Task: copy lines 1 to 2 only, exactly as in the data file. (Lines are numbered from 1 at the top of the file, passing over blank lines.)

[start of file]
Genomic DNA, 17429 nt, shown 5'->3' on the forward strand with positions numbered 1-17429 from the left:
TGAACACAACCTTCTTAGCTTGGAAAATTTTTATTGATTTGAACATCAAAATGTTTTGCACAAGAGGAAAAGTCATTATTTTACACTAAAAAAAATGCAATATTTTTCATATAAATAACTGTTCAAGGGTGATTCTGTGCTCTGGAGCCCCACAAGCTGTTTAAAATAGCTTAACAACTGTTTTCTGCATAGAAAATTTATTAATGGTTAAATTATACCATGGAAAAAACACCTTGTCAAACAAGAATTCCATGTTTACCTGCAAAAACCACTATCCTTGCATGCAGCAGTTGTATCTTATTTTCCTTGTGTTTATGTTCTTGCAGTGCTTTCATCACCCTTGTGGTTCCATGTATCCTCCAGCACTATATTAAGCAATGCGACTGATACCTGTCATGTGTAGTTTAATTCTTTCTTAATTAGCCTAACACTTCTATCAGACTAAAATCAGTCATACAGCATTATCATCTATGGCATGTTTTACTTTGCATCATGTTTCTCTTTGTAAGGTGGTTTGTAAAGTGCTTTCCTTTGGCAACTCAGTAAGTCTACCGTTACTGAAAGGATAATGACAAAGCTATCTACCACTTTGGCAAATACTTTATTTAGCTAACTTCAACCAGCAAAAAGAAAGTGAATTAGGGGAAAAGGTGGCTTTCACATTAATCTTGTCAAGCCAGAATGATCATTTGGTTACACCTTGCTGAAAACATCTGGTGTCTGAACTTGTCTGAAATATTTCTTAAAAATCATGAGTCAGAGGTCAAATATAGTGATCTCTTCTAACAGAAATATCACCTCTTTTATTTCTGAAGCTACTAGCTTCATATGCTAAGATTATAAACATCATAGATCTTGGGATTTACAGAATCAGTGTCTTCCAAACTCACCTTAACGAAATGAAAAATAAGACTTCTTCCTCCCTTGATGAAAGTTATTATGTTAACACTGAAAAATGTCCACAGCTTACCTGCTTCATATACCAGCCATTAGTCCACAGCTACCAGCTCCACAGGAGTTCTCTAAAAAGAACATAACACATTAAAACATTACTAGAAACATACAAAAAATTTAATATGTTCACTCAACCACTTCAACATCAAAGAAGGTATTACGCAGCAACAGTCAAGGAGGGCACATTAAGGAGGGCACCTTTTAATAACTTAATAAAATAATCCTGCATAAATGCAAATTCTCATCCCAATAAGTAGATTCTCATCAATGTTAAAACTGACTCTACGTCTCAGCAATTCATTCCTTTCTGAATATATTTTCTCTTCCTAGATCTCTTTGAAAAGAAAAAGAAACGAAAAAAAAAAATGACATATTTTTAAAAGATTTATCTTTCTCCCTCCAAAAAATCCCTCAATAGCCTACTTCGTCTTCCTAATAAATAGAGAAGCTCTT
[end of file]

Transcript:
Genomic DNA, 17429 nt, shown 5'->3' on the forward strand with positions numbered 1-17429 from the left:
TGAACACAACCTTCTTAGCTTGGAAAATTTTTATTGATTTGAACATCAAAATGTTTTGCACAAGAGGAAAAGTCATTATTTTACACTAAAAAAAATGCAATATTTTTCATATAAATAACTGTTCAAGGGTGATTCTGTGCTCTGGAGCCCCACAAGCTGTTTAAAATAGCTTAACAACTGTTTTCTGCATAGAAAATTTATTAATGGTTAAATTATACCATGGAAAAAACACCTTGTCAAACAAGAATTCCATGTTTACCTGCAAAAACCACTATCCTTGCATGCAGCAGTTGTATCTTATTTTCCTTGTGTTTATGTTCTTGCAGTGCTTTCATCACCCTTGTGGTTCCATGTATCCTCCAGCACTATATTAAGCAATGCGACTGATACCTGTCATGTGTAGTTTAATTCTTTCTTAATTAGCCTAACACTTCTATCAGACTAAAATCAGTCATACAGCATTATCATCTATGGCATGTTTTACTTTGCATCATGTTTCTCTTTGTAAGGTGGTTTGTAAAGTGCTTTCCTTTGGCAACTCAGTAAGTCTACCGTTACTGAAAGGATAATGACAAAGCTATCTACCACTTTGGCAAATACTTTATTTAGCTAACTTCAACCAGCAAAAAGAAAGTGAATTAGGGGAAAAGGTGGCTTTCACATTAATCTTGTCAAGCCAGAATGATCATTTGGTTACACCTTGCTGAAAACATCTGGTGTCTGAACTTGTCTGAAATATTTCTTAAAAATCATGAGTCAGAGGTCAAATATAGTGATCTCTTCTAACAGAAATATCACCTCTTTTATTTCTGAAGCTACTAGCTTCATATGCTAAGATTATAAACATCATAGATCTTGGGATTTACAGAATCAGTGTCTTCCAAACTCACCTTAACGAAATGAAAAATAAGACTTCTTCCTCCCTTGATGAAAGTTATTATGTTAACACTGAAAAATGTCCACAGCTTACCTGCTTCATATACCAGCCATTAGTCCACAGCTACCAGCTCCACAGGAGTTCTCTAAAAAGAACATAACACATTAAAACATTACTAGAAACATACAAAAAATTTAATATGTTCACTCAACCACTTCAACATCAAAGAAGGTATTACGCAGCAACAGTCAAGGAGGGCACATTAAGGAGGGCACCTTTTAATAACTTAATAAAATAATCCTGCATAAATGCAAATTCTCATCCCAATAAGTAGATTCTCATCAATGTTAAAACTGACTCTACGTCTCAGCAATTCATTCCTTTCTGAATATATTTTCTCTTCCTAGATCTCTTTGAAAAGAAAAAGAAACGAAAAAAAAAAATGACATATTTTTAAAAGATTTATCTTTCTCCCTCCAAAAAATCCCTCAATAGCCTACTTCGTCTTCCTAATAAATAGAGAAGCTCTT